First of all, see Status of Experimental C++11 Support in GCC 4.8. Only one proposal is not officially implemented yet. Then, have a look at Implementation Status of C++11 in
libstdc++. As you can see some features are yet to be implemented. Nevertheless, we can state that C++11 support in GCC is more or less complete and usable.
Now, concerning Windows:
probably definitely the best native (not Cygwin!) port of GCC, which I personally consider production-quality, is MinGW-w64. You can download it here. The current (at the time of writing) latest version is based on GCC 4.8.2. It already has support for
std::thread. What's more, it offers all the possible variations:
- 64-bit targets;
- 32-bit targets;
- Win32 threads;
- POSIX threads;
- SEH exceptions;
- DWARF exceptions;
- SJLJ exceptions.
Be careful when choosing which distribution to download: for
std::thread to be available, you need the one with POSIX threads.
Furthermore, I confirm that I've built Qt 4.8.4 and 4.8.5 myself numerous times and even targeting 64-bit with this toolchain. But that's not all, here is a list of some highlights that I've personally built with MinGW-w64 so far:
I think being able to build such huge and diverse code bases as 64-bit targets with good old GCC for Windows is a miraculous achievement of MinGW-w64 developer team. It once again proves the quality of the toolchain.
I've recently built Qt 5.1.1 using MinGW-w64 4.8.2 targeting x64. All in all, it went pretty smooth, but there are a few minor issues which have to be patched before the build. I've gently collected all the required patches and automated the whole process of patching, building, and installing with a simple batch script. If you are interested, check out my Qt for Windows. The usage is so simple that I'll skip commenting on it and simply let you guys read the batch script. Keep in mind that you need Unix's
patch.exe to apply the patches which you could get, for example, from MSYS or MSYS2 (see below). You can obtain Qt 5.1.1 source code here.
Does not seem reasonable to reinvent the wheel (maintaining personal build scripts and patches for Qt) anymore. MSYS2 (see below) now takes care of everything. That is if you need to rebuild Qt with different options and/or flags, then simply edit the corresponding
PKGBUILD file locally and use the
makepkg-mingw utility accordingly.
Actually, the Qt project officially recommends using MinGW-w64 and MSYS2.
This was not asked directly, but I feel like adding it here as this is a sister project of MinGW-w64, and it's very useful for anyone who has to develop native software for Windows using Unix-like environment.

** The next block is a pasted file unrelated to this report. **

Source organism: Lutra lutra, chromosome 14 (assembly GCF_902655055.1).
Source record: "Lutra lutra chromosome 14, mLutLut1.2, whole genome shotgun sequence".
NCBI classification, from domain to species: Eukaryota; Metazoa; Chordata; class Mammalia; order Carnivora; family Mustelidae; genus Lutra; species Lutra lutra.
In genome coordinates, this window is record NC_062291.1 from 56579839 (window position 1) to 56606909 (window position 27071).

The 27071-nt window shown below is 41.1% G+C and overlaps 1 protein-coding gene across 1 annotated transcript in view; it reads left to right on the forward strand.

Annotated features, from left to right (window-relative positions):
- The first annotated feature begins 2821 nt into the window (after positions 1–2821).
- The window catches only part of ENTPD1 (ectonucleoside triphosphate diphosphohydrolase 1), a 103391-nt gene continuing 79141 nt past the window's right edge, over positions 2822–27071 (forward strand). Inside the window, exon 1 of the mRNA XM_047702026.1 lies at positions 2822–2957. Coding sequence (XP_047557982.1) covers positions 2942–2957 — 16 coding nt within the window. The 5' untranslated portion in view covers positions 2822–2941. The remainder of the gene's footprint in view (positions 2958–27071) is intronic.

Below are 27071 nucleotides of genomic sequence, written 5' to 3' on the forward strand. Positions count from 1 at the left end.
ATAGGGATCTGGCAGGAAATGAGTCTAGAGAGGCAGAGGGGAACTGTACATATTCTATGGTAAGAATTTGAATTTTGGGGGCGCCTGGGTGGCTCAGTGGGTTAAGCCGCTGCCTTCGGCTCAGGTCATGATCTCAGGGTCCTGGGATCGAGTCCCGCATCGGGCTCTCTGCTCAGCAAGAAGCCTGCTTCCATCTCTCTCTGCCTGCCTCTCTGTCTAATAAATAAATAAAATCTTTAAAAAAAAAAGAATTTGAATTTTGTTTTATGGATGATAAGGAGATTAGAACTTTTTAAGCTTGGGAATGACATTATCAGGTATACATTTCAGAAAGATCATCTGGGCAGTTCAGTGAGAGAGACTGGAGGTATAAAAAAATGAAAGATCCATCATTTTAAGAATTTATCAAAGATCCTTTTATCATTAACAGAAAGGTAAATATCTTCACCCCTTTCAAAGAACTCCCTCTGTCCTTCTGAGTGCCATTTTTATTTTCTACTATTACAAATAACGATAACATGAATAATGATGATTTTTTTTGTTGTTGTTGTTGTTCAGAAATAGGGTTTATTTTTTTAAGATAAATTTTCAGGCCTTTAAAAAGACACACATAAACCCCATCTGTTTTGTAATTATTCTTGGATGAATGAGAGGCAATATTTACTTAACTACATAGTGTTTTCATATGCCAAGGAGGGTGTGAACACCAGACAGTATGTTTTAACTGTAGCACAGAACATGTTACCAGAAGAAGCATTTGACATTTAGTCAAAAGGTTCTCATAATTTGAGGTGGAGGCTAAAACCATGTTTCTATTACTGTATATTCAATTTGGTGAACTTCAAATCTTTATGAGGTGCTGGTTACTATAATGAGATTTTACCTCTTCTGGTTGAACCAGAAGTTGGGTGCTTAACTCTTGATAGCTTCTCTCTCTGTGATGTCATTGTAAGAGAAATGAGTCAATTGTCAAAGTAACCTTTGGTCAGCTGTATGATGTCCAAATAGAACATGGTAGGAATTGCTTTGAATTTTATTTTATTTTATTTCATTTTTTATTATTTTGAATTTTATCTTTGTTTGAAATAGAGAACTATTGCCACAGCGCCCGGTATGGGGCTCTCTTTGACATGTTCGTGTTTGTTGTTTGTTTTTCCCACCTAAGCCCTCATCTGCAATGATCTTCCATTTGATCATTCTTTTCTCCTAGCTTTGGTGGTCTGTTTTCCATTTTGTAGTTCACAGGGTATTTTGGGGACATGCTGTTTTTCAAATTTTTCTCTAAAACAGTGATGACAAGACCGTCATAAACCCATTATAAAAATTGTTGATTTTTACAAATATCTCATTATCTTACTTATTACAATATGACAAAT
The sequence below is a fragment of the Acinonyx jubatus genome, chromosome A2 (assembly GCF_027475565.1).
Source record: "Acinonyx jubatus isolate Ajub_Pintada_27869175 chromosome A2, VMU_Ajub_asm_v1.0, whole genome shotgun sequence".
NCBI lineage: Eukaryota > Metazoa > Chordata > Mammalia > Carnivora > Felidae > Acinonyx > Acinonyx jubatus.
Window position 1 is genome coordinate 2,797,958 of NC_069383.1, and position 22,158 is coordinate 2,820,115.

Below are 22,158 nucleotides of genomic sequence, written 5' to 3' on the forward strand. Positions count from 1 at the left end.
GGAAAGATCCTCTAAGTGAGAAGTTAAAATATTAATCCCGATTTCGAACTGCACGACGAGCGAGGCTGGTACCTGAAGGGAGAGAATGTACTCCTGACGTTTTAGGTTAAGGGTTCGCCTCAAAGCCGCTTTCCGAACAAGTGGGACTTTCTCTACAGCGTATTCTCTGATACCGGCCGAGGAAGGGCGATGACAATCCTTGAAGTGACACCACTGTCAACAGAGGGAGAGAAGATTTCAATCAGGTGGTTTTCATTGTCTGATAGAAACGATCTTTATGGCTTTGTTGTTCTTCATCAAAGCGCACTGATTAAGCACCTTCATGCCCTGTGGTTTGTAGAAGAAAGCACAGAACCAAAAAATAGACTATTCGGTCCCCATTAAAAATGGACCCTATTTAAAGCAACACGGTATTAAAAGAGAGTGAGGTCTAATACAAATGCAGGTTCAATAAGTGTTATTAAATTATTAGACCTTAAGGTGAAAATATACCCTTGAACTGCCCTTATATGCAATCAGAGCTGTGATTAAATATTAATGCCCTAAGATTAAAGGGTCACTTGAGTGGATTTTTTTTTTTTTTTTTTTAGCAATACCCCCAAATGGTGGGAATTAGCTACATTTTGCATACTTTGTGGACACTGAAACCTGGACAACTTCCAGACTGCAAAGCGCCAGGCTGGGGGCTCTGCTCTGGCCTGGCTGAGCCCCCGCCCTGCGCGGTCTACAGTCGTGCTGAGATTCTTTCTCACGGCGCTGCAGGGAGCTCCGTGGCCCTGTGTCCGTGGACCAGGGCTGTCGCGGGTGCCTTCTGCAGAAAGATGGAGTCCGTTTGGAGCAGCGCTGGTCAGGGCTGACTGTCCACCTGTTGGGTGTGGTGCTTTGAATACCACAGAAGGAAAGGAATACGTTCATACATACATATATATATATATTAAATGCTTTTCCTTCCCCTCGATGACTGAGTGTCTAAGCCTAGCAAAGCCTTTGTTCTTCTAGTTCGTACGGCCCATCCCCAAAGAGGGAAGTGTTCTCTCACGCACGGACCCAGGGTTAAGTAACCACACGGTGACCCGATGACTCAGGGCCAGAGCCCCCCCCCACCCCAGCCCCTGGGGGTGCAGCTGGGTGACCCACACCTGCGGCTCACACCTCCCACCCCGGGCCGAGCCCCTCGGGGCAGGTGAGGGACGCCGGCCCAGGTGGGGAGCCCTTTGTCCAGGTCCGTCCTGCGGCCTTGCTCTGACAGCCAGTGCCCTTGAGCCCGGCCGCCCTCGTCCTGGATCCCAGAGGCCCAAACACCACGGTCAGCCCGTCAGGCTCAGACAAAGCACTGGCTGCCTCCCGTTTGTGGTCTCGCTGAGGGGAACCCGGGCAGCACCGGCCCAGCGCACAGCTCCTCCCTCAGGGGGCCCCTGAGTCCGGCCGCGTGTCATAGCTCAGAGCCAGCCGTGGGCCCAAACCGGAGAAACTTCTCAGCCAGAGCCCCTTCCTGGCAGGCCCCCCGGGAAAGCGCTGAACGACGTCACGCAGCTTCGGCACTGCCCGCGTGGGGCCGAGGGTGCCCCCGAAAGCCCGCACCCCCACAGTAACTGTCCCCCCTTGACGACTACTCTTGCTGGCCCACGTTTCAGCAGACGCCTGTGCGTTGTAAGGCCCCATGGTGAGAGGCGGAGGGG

Those of you who have ever used the original MSYS probably know how old it is. It hasn't been improved for ages, and all the Unix utilities there are already terribly outdated.
Guys who provide builds of MinGW-w64 (listed above), now also provide builds of MSYS2 which you can download here. Recently, it came out of beta, so be sure to checkout the latest release. It's built for both x86 and x64 architectures (with the MinGW-w64 toolchain itself). All the utilities are updated to their latest versions. For instance, you can already enjoy things like: Bash 4.2, Make 3.99, Git 1.8.4, and many more; which run natively on Windows out of the box!
Make sure to check their Wiki to have a smooth start.
A Short Story beyond MinGW-w64
The original MinGW was very slow on improvements, and its developers didn't even consider adding 64-bit target generation support. One ambitious guy, Kai Tietz, took over it and forked it as his company needed to build 64-bit targets on Windows. That's how MinGW-w64 project was born. Although the primary goal was to add 64-bit support, the developers have improved the toolchain in many aspects and addressed a great deal of other issues. Since then the MinGW-w64 project has grown and now is far ahead of MinGW in terms of quality. When MinGW-w64 proposed to MinGW to join the houses and work together, the developers of MinGW showed inadequate reaction and refused to cooperate. As a result, today there are 2 projects with similar name what sometimes causes confusion, but the differences in quality and support speak for themselves.